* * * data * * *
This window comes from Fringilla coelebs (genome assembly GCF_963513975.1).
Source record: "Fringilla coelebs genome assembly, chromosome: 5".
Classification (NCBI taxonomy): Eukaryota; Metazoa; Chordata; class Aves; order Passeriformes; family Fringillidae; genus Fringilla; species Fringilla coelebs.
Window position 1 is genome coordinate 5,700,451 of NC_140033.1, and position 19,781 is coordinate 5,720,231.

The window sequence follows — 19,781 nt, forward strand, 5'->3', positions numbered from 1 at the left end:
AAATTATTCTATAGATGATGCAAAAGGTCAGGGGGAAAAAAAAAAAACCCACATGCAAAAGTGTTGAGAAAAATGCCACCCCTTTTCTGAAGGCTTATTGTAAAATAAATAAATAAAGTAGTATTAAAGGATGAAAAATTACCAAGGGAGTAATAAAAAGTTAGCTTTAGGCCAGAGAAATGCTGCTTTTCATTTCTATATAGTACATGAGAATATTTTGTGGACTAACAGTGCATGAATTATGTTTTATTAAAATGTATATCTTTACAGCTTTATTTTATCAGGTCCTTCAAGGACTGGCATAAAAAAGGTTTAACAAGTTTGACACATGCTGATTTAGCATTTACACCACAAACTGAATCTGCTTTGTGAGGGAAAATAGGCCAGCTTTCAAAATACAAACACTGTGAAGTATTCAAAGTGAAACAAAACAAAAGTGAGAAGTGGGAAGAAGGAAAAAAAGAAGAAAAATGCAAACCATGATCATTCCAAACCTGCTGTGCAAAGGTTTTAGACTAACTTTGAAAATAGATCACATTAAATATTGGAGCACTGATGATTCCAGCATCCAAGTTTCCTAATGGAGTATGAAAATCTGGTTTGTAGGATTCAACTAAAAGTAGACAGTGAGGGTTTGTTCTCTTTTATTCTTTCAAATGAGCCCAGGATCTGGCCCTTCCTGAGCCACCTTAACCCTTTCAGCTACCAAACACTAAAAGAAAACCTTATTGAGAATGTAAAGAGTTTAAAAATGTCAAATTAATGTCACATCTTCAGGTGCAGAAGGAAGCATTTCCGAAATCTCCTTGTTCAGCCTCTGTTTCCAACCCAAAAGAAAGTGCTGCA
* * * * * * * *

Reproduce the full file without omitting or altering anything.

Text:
This window comes from Fringilla coelebs (genome assembly GCF_963513975.1).
Source record: "Fringilla coelebs genome assembly, chromosome: 5".
Classification (NCBI taxonomy): Eukaryota; Metazoa; Chordata; class Aves; order Passeriformes; family Fringillidae; genus Fringilla; species Fringilla coelebs.
Window position 1 is genome coordinate 5,700,451 of NC_140033.1, and position 19,781 is coordinate 5,720,231.

The window sequence follows — 19,781 nt, forward strand, 5'->3', positions numbered from 1 at the left end:
AAATTATTCTATAGATGATGCAAAAGGTCAGGGGGAAAAAAAAAAAACCCACATGCAAAAGTGTTGAGAAAAATGCCACCCCTTTTCTGAAGGCTTATTGTAAAATAAATAAATAAAGTAGTATTAAAGGATGAAAAATTACCAAGGGAGTAATAAAAAGTTAGCTTTAGGCCAGAGAAATGCTGCTTTTCATTTCTATATAGTACATGAGAATATTTTGTGGACTAACAGTGCATGAATTATGTTTTATTAAAATGTATATCTTTACAGCTTTATTTTATCAGGTCCTTCAAGGACTGGCATAAAAAAGGTTTAACAAGTTTGACACATGCTGATTTAGCATTTACACCACAAACTGAATCTGCTTTGTGAGGGAAAATAGGCCAGCTTTCAAAATACAAACACTGTGAAGTATTCAAAGTGAAACAAAACAAAAGTGAGAAGTGGGAAGAAGGAAAAAAAGAAGAAAAATGCAAACCATGATCATTCCAAACCTGCTGTGCAAAGGTTTTAGACTAACTTTGAAAATAGATCACATTAAATATTGGAGCACTGATGATTCCAGCATCCAAGTTTCCTAATGGAGTATGAAAATCTGGTTTGTAGGATTCAACTAAAAGTAGACAGTGAGGGTTTGTTCTCTTTTATTCTTTCAAATGAGCCCAGGATCTGGCCCTTCCTGAGCCACCTTAACCCTTTCAGCTACCAAACACTAAAAGAAAACCTTATTGAGAATGTAAAGAGTTTAAAAATGTCAAATTAATGTCACATCTTCAGGTGCAGAAGGAAGCATTTCCGAAATCTCCTTGTTCAGCCTCTGTTTCCAACCCAAAAGAAAGTGCTGCA